WASHINGTON — FOR sheer togetherness, no pair of running mates in modern memory appears to have matched Bill Clinton and Al Gore Jr.
Between the Democratic National Convention and election day, they spent close to 50 days campaigning side by side, a new record.
They figured out they were more dynamic together than alone, displaying a sense of equality between the top and bottom of the ticket. In joint appearances, says a campaign and transition aide, "it was not unusual for them to finish each other's sentences."
As they prepare to start work in the West Wing of the White House, Mr. Gore is perhaps as well-positioned as any vice president-elect to be effective and influential in the office.
But President-elect Clinton's talk of a "full partnership," with major duties for Gore in shaping technology policy, is probably unrealistic, according to close students of the vice presidency. Limits on display
The built-in limits of the vice presidency were on display last Thursday as Clinton gave his first press conference of the transition period. Gore stood rigidly behind him throughout, signaling both Clinton's desire that Gore be visible, but also how awkward and secondary that position can be.
"In some ways, that was a very dramatic representation of the gap between partnership rhetoric and the reality," says Michael Nelson, a professor at Rhodes College in Memphis and an author of a book on the vice presidency.
On the other hand, however humbling that news conference was for Gore, it was exactly the kind of gesture he needs to make to establish the trust of the Clinton team, says Paul Light, a Brookings Institution scholar and also an author of a book on the vice presidency.
"It shows Al Gore's willingness to subsume himself," he says.
Clinton has outlined a generous role for Gore, publicly stressing the importance of his vice president-elect. "Senator Gore and I have continued the partnership we began in the campaign," Clinton said at his press conference, calling it "perhaps unprecedented."
Gore is in a very small group that spends most of the working day with Clinton in the Arkansas governor's mansion, working out policy questions for the transition.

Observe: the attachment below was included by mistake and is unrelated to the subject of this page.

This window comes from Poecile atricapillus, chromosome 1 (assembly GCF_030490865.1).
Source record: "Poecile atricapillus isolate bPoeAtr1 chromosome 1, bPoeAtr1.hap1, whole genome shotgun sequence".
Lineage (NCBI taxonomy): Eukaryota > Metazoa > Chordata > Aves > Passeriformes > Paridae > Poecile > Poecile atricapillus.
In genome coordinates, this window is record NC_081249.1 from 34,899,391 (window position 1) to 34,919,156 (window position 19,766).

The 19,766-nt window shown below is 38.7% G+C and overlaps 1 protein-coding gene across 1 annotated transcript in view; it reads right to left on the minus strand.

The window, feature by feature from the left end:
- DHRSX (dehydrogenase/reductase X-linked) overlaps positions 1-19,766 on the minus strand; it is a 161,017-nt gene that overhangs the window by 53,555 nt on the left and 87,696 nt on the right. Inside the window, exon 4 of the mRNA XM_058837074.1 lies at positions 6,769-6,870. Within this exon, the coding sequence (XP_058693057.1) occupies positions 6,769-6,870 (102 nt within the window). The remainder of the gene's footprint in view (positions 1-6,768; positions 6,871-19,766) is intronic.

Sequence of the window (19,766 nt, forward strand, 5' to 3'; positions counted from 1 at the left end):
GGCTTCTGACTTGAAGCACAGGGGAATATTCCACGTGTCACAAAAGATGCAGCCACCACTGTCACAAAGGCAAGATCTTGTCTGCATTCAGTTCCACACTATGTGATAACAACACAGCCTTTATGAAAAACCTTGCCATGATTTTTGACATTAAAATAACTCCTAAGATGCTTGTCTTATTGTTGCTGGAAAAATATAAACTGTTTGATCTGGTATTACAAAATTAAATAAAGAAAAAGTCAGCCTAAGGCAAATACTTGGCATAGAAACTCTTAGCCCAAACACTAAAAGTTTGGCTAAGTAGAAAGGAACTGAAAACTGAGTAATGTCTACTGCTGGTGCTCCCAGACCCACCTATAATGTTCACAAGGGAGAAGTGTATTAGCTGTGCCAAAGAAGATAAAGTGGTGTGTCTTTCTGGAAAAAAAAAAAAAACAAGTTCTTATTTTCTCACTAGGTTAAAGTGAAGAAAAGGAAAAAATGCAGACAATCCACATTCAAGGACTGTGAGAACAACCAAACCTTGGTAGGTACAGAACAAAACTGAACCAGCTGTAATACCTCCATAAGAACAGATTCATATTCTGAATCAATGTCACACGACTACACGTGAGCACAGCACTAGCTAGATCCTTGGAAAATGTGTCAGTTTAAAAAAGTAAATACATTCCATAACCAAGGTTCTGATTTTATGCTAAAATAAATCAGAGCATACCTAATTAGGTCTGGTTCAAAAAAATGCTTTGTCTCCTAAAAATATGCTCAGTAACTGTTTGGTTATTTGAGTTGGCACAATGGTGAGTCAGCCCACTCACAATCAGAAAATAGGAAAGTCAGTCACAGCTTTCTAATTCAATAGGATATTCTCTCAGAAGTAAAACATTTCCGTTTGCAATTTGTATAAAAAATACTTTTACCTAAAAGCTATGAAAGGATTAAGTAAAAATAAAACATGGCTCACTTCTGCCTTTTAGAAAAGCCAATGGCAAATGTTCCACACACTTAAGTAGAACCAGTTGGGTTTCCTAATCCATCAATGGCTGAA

His prominence in the transition is unusual for a vice president, Professor Nelson says. A transition aide says Clinton and Gore will "come into office with a relationship unlike any other president and vice president." They have already built a strong rapport that usually has to be forged in office, the aide says.
Gore holds two common characteristics of effective vice presidents, pundits say. One is that he has never run against the president he will serve, thereby avoiding hurdles in the way of trust. The other is that he is a Washington insider serving a president from beyond the notorious Beltway.
Clinton speaks of using Gore's knowledge of local custom as his major emissary to Congress. Gore recalled on Monday that Clinton asked him last summer to pay special attention, should they win the election, "to rebuilding a good working relationship between the executive branch and the legislative branch." Gore's role unclear
Whether Gore will have a more specific policy role is not entirely clear at this point. However, a Clinton campaign position paper drafted in late September does outline a very specific role for the vice president.
In the paper, Clinton promises to give Gore "responsibility and authority" to coordinate technology policy in the coming administration, including the organizing of all agencies and factions of government to develop and implement the policy.
Gore seems to have the background to lead technology policy. Although he has no formal credentials in technical subjects, he has been a leader in the Senate and a relentlessly curious student of all sorts of science and technology matters. He was also author of a bestselling book on the environment last year.
But transition aides no longer repeat the clearly spelled-out duties in the September campaign document.
Instead, they say Clinton and Gore have been discussing the direction of their administration, so far not defining the role of the vice president.
Gore is hearing advice that a vice president errs by taking on too much responsibility for policy.
Former Vice President Walter Mondale, considered one of the most influential vice presidents in recent history, advises that a vice president should be an honest broker to the president, giving advice only in private and on a full range of issues. A vice president should not become ensnarled in taking sides in policy disputes, he says.
At the heart of this widely shared view is the idea that the president cannot have a partner, ever. He cannot always give his vice president the last word on an issue, and barring that, the president may have to call a policy dispute in favor of another official, thus reducing the vice president's stature.
Professor Light says: "Gore's greatest value is as a second set of eyes on every decision."